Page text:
An Appreciation of Sir Walter Scott
Part I – A Short Biography.
Sir Walter Scott was the first English-language author to have a truly international career in his lifetime, with many contemporary readers in Europe, Australia, and North America. His novels and poetry are still read, and many of his works remain classics of both English-Language literature and of Scottish literature. During his lifetime, he was the Most Popular Author the world had ever known, and modern scholars consider him both the inventor of the historical novel and the first best-selling novelist.
Scott was born on August 15, 1771, in Edinburgh as the son of a solicitor Walter Scott and Anne, a daughter of professor of medicine. Scott survived a childhood bout of polio in 1773 that would leave him lame in his right leg for the rest of his life. To restore his health he was sent in that year to live in the rural Borders region at his grandparents’ farm at Sandyknowe, adjacent to the ruin of Smailholm Tower, the earlier family home. Here he was taught to read by his aunt Jenny, and learned from her the speech patterns and many of the tales and legends which characterized much of his work. Scott’s interest in the old Border tales and ballads was awakened, and he devoted much of his leisure to the exploration of the Border country. His love of poetry was furthered whilst at university, where he met the blind poet Thomas Blacklock and Robert Burns.
After Scott became clerk to the Court of Session in Edinburgh, he spent his long holidays at Ashestiel, situated on the Tweed River. To increase his income he started a printing and publishing business with his friend James Ballantyne. Through Ballantyne, Scott was able to publish his first works and then his poetry began to bring him to public attention. In 1805, The Lay of the Last Minstrel captured wide public imagination, and his career as a writer was established in spectacular fashion. He published other poems over the next ten years, including the popular The Lady of the Lake, printed in 1810 and set in the Trossachs. Portions of the German translation of this work were later set to music by Franz Schubert. Scott is an early representative of the Romantic Movement in English literature. His poems relate tales of heroic adventure set in the idealized past and emphasize detailed descriptions of the poet’s Scottish homeland. This combination proved exceedingly popular in the early 1800s; the sales of his verse narratives established a new standard for British poetry and set the stage for the subsequent popularity of other Romantic poets such as Lord Byron. Scott’s appeal as a poet was followed by his overwhelming success as a fiction writer.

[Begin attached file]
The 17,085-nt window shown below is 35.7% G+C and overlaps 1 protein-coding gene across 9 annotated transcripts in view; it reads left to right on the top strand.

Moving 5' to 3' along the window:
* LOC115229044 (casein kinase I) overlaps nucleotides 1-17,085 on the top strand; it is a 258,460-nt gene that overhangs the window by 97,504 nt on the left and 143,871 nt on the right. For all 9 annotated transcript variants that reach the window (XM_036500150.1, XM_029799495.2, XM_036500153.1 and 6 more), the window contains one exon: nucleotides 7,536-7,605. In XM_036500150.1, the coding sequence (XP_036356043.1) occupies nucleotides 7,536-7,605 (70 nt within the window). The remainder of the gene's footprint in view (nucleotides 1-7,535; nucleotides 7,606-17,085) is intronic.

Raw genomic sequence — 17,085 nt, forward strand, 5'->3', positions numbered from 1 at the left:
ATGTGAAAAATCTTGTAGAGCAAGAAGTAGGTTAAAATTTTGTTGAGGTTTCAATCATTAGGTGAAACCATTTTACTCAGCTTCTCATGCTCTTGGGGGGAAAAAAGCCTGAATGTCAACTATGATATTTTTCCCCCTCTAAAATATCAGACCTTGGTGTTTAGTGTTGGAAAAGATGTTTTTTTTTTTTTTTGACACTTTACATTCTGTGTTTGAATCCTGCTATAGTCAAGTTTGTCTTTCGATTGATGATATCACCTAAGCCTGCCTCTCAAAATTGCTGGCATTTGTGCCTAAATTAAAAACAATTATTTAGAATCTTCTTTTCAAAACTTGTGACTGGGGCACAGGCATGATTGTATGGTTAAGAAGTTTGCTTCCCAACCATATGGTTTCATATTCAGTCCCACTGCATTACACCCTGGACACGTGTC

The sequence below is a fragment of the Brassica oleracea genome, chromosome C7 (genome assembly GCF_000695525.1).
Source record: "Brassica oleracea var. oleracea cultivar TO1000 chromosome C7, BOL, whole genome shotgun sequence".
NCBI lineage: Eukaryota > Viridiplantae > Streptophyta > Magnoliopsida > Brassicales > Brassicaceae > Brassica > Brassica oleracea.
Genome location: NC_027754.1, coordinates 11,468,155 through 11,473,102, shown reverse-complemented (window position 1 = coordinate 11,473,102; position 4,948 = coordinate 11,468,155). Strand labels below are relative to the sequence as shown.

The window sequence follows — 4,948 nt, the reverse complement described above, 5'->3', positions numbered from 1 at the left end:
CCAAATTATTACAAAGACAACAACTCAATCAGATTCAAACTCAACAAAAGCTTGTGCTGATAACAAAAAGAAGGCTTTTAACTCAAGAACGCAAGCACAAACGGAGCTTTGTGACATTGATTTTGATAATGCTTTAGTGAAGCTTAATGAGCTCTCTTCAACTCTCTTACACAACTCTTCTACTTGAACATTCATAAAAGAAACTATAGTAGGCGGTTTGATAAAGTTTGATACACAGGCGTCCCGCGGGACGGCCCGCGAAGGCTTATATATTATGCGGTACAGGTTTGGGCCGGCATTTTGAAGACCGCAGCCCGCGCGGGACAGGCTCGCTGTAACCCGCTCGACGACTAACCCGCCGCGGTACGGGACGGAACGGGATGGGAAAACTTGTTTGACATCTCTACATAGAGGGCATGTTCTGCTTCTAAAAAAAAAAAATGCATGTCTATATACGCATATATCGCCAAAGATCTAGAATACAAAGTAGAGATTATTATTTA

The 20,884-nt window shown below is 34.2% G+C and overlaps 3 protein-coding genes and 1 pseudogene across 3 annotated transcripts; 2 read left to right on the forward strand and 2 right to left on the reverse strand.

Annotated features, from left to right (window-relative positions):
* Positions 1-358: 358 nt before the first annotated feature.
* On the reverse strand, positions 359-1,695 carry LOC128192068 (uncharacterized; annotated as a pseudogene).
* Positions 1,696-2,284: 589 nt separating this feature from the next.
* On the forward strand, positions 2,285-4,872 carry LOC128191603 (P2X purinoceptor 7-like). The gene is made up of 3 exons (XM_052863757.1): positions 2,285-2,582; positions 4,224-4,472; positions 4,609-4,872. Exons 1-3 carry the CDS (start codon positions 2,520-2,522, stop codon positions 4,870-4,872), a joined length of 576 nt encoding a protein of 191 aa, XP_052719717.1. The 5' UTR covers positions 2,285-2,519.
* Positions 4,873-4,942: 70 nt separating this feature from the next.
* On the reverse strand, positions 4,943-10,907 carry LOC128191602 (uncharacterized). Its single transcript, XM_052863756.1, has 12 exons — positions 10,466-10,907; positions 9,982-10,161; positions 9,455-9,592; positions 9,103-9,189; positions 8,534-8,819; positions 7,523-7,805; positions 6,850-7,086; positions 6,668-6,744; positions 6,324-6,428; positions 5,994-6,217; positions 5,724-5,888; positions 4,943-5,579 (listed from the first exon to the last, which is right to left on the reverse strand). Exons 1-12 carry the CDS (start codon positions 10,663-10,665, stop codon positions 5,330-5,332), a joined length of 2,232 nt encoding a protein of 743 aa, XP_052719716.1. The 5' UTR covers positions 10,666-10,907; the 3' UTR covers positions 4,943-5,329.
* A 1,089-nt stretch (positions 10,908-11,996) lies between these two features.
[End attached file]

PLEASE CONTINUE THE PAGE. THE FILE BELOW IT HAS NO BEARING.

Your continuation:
Read more about Scott’s poems in An Appreciation of Sir Walter Scott Part II – Scott The Poet. (Coming Soon)
His enormous energies allowed him to engage in scholarly and journalistic activities. His edition and biography of John Dryden, the English poet and dramatist, published in 1808, remains of value. His politically motivated founding of the Quarterly Review, a literary journal, helped make Edinburgh the most influential centre of British intellectual life outside London. In these years Scott also began to create an estate, Abbotsford, near Melrose, to reflect his antiquarian interests.
Read More about Locations connected with Scott in An Appreciation of Sir Walter Scott Part IX – Locations. (Coming Soon)